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Getting credit for creating data

With Nature now taking submissions to its new data journal, Scientific Data, what does this mean for research publishing?

Well, data journals have been around for a while. One of the first was Copernicus’ Earth System Science Data which started in 2008. More recently I was involved in a JISC project (OJIMS) to look at data publishing for the Royal Meteorological Society and this ultimately led to its Geoscience Data Journal.  Now there are quite few, but none specifically for the research areas of built environment and infrastructure.

One ARCC project researcher in Newcastle has told me he has a conventional paper under review where he will cite the data on which his analysis is based. Are there others out there? In this case the citation will include a DOI, linking to the dataset. I hope, that as other early adopters of data citation have found, providing a link to the data will increase citations of his article. And there’s also the fundamental benefit of it being good research practice to make data available so that scientific analysis is reproducible and verifiable.

However that’s data citation. The purpose of Scientific Data, and other data journals, is to publish the data itself, giving credit for the creation of the data (without any analysis). A publication in a data journal consists of a description of the data and then access to it via a data repository.  I haven’t found any repositories specifically for the ARCC areas of research, but the Bodleian Libraries have listed several that take a variety of engineering and other data.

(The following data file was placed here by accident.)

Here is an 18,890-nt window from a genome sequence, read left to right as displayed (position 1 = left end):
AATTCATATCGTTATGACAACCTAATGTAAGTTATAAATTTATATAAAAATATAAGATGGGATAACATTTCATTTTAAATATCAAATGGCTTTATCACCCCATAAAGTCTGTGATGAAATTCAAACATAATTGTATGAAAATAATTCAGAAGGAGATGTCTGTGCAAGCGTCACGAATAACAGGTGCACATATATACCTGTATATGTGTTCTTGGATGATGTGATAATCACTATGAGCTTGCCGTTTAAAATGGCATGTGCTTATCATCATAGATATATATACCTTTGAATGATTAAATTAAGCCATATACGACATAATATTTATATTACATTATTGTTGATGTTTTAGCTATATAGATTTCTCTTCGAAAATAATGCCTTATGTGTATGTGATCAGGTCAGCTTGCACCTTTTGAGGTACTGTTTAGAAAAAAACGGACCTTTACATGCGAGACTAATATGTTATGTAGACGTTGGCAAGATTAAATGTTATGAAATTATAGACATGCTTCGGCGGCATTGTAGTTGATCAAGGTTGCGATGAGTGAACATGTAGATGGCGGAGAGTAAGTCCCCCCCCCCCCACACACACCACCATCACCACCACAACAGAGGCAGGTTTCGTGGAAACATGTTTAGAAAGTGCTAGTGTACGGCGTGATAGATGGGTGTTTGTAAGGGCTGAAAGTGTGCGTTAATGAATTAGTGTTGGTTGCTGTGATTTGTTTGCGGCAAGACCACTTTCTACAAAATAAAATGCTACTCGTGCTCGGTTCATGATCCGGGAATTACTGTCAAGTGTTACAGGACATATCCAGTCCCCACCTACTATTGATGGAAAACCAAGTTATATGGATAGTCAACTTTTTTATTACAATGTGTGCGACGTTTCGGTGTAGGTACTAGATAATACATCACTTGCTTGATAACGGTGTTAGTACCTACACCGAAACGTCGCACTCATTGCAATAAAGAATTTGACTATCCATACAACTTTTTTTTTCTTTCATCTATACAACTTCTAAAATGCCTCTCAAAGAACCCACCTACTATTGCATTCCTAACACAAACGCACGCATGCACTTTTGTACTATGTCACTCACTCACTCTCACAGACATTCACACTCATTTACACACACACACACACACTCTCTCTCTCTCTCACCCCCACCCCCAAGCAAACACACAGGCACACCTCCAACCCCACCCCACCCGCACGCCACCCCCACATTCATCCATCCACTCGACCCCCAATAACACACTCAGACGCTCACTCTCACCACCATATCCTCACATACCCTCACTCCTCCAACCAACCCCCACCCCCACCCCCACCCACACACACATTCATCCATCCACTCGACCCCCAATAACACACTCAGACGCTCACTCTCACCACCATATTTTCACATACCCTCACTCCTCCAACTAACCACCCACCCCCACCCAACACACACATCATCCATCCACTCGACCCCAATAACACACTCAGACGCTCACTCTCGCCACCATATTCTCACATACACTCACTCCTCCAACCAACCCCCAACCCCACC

Publishing in data journals could be one way of meeting EPSRC’s data policy expectations. It is expecting all the institutions it funds to publish online, accessible metadata describing their research data holdings, normally within 12 months of the data being generated. It also expects that access to publicly-funded data should not be withheld unless there are exceptional circumstances. Embargo periods are recognised as a reasonable way to let data creators work privately on data before wider access is opened up. This would normally give the creators an unassailable lead in any race to publish analysis of the data.

I take Nature’s launch of a data journal as a sign that this relatively young form of research publication is maturing. Its scope is all data of scientific value. Earth system science, chemistry and medicine have other channels for publishing data, but engineering has not until now as far as I am aware. It will be interesting to see how researchers respond.

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